Next, this recipe calls for three teaspoons of vanilla. 3. Not as much of a big deal if you're using grocery store, imitation vanilla. But if you're someone that likes to use the good stuff, this could get expensive. My problem wasn't cost so much as the fact that I only had brown vanilla extract, rather than clear. So, instead of having a nice, white cake look I had more of a beige/ecru/off-white cake look.

Finally, despite the picture I saw along with the recipe, the final product only makes a rather thin layer of fudge so, if you're looking for thick slabs of country-style fudge, you'll want to double the recipe. Oh, and in the end, it only sort of tasted like cake batter.

I always wonder whether to post recipe failures or not, but I figure it helps to show that not all the food you see online comes out perfectly the first time, and not all of us have the time, money and resources to continually throw out and remake recipes until they're just the way we'd like them. Or maybe I'm just cursed.

Funfetti Cake Batter Fudge
     from Pursuit Of Hippiness
1 14 ounce can sweetened condensed milk
3.5 cups white chocolate chips
3 tsp Vanilla Extract
1/2 tsp Almond Extract
Rainbow Sprinkles

1. Pour milk and white chocolate into a microwave-safe bowl. Heat for 2-3 minutes, or until white chocolate is almost completely melted. DO NOT OVERHEAT. Stir until completely blended, melted, and smooth.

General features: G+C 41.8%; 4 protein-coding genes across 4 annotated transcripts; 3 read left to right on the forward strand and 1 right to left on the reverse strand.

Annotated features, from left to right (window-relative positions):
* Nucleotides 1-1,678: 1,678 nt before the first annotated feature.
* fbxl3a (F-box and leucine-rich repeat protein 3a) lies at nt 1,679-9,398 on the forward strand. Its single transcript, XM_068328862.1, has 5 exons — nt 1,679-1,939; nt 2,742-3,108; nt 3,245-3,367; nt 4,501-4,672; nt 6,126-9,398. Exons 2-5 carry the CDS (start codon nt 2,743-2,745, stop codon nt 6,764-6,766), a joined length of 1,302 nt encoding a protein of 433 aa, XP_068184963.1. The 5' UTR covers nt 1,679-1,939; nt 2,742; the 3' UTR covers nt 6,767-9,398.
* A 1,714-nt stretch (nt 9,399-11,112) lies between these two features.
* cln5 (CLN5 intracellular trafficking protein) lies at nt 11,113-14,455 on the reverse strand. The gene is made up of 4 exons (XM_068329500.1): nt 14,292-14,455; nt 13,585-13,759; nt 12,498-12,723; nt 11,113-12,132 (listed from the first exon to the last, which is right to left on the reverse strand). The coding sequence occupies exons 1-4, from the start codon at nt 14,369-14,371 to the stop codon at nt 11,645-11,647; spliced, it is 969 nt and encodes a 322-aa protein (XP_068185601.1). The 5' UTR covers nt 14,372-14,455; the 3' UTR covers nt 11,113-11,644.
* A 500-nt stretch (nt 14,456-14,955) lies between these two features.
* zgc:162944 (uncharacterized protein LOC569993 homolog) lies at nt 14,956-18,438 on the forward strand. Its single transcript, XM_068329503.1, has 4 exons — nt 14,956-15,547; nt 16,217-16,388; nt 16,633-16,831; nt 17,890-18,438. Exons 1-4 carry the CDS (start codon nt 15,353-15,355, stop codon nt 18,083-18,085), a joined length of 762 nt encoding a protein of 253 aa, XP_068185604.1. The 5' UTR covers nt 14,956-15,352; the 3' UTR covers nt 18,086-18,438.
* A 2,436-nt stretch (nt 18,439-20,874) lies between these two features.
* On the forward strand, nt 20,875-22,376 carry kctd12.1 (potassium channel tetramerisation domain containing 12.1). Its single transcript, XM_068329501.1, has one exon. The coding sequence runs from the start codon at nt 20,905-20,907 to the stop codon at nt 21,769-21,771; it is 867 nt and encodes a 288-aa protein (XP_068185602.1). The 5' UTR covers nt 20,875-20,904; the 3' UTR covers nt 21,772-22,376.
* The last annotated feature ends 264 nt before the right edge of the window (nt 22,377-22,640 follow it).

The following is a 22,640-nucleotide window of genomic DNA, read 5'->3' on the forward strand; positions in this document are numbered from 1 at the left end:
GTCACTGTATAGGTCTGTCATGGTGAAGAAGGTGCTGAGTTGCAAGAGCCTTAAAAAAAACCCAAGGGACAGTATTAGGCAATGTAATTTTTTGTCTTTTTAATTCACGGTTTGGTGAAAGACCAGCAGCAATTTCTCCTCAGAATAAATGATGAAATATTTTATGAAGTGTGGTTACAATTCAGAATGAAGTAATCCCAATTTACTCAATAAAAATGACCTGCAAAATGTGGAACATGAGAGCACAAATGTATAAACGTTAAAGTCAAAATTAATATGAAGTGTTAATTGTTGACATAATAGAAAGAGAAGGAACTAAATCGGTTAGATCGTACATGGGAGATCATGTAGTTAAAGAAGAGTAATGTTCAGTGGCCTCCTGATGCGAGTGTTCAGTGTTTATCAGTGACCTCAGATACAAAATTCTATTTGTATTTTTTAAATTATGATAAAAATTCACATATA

2. Immediately add vanilla and almond and combine thoroughly. Add a handful or so of rainbow sprinkles and fold in quickly, because they will melt (and if they are stirred for too long they’ll turn the fudge an ugly muddy color).

3. Transfer to an aluminum-foil lined 8×8 inch baking pan for very thick fudge, or a 11X7 pan (recommended). Let set at room temperature or in the refrigerator.

4. Once set,  cut into cubes (and peel off the foil!). Store leftovers in an airtight container in a cool place.

Sunday, November 11, 2012

Cardamom Cranberry Pear Crisp

Hey everyone, please welcome back my mom for her latest and greatest guest blog post with this phenomenal fall dessert (and I'm not just saying that because of my feelings towards cardamom...)

If you love autumn but are tired of the pumpkin spice craze that erupts in October, cardamom Cranberry Pear Crisp may be the recipe for you. It was easy to make following the usual directions involved with making any fruit crisp.

I was totally unfamiliar with cardamom but since it's Hilary's favorite spice I knew I had to give this a try. First of all to paraphrase Hilary, "People, you really need to go to World Market for your spices." Cardamom at my grocery store ranged from $9 to $12 but was $3.99 at World Market.

I would call this an "Adults Only" dessert. What I mean by that is the cardamom gives this crisp a spicy flavor that smells amazing as it bakes and the tart cranberries keep it from being overly sweet. This is something I could serve at Thanksgiving to break up the monotony of the usual pumpkin and pecan pies.